Embedded nanoparticle dynamics and their influence on switching behaviour of resistive memory devices†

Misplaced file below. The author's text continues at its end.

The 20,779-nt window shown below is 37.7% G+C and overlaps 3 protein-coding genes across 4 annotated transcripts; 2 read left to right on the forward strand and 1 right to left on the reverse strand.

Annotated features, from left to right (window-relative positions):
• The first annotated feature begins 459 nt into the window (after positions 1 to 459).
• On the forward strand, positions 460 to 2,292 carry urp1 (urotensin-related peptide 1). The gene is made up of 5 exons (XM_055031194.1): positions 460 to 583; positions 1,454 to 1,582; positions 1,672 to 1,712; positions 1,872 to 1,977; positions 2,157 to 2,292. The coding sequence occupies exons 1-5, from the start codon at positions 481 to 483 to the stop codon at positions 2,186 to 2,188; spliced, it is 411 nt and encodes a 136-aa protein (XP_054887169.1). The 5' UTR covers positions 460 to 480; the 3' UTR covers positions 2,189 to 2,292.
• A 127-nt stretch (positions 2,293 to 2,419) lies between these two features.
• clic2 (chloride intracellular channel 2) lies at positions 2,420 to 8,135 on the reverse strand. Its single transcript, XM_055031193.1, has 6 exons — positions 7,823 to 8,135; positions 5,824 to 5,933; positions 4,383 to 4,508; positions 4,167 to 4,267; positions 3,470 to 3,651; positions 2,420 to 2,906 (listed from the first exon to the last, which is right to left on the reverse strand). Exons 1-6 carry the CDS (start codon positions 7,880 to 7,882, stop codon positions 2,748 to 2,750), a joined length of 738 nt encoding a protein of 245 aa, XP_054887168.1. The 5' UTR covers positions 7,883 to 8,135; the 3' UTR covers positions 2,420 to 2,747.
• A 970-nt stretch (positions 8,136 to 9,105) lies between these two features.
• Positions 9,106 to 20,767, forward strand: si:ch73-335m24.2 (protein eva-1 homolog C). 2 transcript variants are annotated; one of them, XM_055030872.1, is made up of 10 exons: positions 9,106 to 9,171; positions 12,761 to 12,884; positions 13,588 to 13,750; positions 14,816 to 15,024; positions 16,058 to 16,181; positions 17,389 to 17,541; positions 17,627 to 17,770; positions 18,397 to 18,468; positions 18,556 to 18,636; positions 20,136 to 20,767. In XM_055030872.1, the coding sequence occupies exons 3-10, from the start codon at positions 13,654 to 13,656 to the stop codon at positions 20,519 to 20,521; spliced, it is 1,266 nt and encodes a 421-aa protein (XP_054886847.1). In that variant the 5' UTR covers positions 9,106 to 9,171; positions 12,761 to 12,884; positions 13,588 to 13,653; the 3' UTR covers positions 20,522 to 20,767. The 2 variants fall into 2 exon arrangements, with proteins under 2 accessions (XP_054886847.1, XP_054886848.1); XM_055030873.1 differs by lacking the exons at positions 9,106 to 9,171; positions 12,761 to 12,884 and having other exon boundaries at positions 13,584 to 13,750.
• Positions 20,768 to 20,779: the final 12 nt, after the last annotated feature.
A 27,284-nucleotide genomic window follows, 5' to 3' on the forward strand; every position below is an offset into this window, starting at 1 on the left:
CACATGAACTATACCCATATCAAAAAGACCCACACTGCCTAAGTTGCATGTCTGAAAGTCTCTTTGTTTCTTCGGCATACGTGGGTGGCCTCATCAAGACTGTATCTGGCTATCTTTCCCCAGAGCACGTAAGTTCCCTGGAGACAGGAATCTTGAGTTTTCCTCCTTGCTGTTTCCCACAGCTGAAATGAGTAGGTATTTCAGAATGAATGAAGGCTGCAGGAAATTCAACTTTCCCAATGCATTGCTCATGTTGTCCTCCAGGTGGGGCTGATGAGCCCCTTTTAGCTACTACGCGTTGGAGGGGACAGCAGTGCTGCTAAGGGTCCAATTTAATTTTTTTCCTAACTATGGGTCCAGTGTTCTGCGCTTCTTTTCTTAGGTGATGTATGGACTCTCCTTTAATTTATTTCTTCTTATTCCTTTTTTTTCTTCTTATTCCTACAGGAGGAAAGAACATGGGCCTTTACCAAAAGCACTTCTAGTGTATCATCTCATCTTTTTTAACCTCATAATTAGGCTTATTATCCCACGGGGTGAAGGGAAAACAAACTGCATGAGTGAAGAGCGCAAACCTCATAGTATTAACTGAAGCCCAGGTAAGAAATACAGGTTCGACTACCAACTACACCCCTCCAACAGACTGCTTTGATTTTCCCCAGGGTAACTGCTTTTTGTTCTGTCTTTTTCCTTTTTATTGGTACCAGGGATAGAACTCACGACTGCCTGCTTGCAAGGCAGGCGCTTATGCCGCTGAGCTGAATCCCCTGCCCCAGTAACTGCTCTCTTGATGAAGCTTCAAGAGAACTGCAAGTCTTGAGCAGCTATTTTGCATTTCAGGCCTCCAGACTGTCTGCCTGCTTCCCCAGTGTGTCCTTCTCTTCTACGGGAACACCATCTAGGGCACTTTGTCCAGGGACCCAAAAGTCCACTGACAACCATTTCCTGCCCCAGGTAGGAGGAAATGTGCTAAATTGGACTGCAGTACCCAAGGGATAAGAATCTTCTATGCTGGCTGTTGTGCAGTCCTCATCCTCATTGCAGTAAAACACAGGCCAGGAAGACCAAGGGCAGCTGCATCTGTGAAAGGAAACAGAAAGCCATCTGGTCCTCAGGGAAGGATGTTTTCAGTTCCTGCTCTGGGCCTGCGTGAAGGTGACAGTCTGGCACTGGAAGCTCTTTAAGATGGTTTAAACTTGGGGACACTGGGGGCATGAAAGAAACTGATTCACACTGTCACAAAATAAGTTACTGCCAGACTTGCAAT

Resistively switching Conductive Bridge Random Access Memories (CBRAMs) rely on the controlled formation and dissolution of metallic filaments within a solid insulator, and are emerging building blocks for beyond von Neumann computing architectures and neuromorphic computing. A lack of understanding of the underlying switching mechanisms currently prevents further device utilisation and optimisation. We present a study of lateral and vertical CBRAM model devices that allow us to systematically relate important switching properties and their statistics to a direct characterisation of their critical switching region by scanning and transmission electron microscopy, i.e. to the physical nature of metal filaments and inclusions on all relevant length scales. We find that filaments are composed of metallic clusters and show how filament dynamics link to migration effects of embedded nanoparticles under voltage bias stress. The formation of metal clusters is promoted by a dynamic interplay of cation mobility and redox rate during switching. These clusters are not completely removed from the switching material matrix upon RESET and appear to grow by consumption of smaller clusters. We discuss in detail the interfacial stress of the nanoparticles in the context of their interaction with the switching material and ambient atmosphere. This allows us to consistently interpret previous literature and to suggest future device improvements.